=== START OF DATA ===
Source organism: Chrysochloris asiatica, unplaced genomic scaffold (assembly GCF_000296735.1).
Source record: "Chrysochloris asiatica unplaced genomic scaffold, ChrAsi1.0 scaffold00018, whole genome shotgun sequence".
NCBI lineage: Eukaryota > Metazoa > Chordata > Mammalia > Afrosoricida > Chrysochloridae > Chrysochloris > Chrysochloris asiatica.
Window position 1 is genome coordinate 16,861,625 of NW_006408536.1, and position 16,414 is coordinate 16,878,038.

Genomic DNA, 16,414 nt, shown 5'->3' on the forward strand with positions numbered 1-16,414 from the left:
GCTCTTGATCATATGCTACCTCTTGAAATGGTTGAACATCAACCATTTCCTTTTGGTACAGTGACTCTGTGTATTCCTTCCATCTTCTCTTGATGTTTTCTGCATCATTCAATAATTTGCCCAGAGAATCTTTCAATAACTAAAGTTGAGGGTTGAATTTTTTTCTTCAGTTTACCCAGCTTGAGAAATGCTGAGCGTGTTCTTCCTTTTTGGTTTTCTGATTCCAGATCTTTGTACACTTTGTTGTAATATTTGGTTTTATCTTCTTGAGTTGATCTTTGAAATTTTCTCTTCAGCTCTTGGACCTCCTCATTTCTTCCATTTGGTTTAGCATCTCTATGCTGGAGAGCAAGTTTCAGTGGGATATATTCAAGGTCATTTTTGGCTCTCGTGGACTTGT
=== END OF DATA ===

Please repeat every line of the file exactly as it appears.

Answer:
Source organism: Chrysochloris asiatica, unplaced genomic scaffold (assembly GCF_000296735.1).
Source record: "Chrysochloris asiatica unplaced genomic scaffold, ChrAsi1.0 scaffold00018, whole genome shotgun sequence".
NCBI lineage: Eukaryota > Metazoa > Chordata > Mammalia > Afrosoricida > Chrysochloridae > Chrysochloris > Chrysochloris asiatica.
Window position 1 is genome coordinate 16,861,625 of NW_006408536.1, and position 16,414 is coordinate 16,878,038.

Genomic DNA, 16,414 nt, shown 5'->3' on the forward strand with positions numbered 1-16,414 from the left:
GCTCTTGATCATATGCTACCTCTTGAAATGGTTGAACATCAACCATTTCCTTTTGGTACAGTGACTCTGTGTATTCCTTCCATCTTCTCTTGATGTTTTCTGCATCATTCAATAATTTGCCCAGAGAATCTTTCAATAACTAAAGTTGAGGGTTGAATTTTTTTCTTCAGTTTACCCAGCTTGAGAAATGCTGAGCGTGTTCTTCCTTTTTGGTTTTCTGATTCCAGATCTTTGTACACTTTGTTGTAATATTTGGTTTTATCTTCTTGAGTTGATCTTTGAAATTTTCTCTTCAGCTCTTGGACCTCCTCATTTCTTCCATTTGGTTTAGCATCTCTATGCTGGAGAGCAAGTTTCAGTGGGATATATTCAAGGTCATTTTTGGCTCTCGTGGACTTGT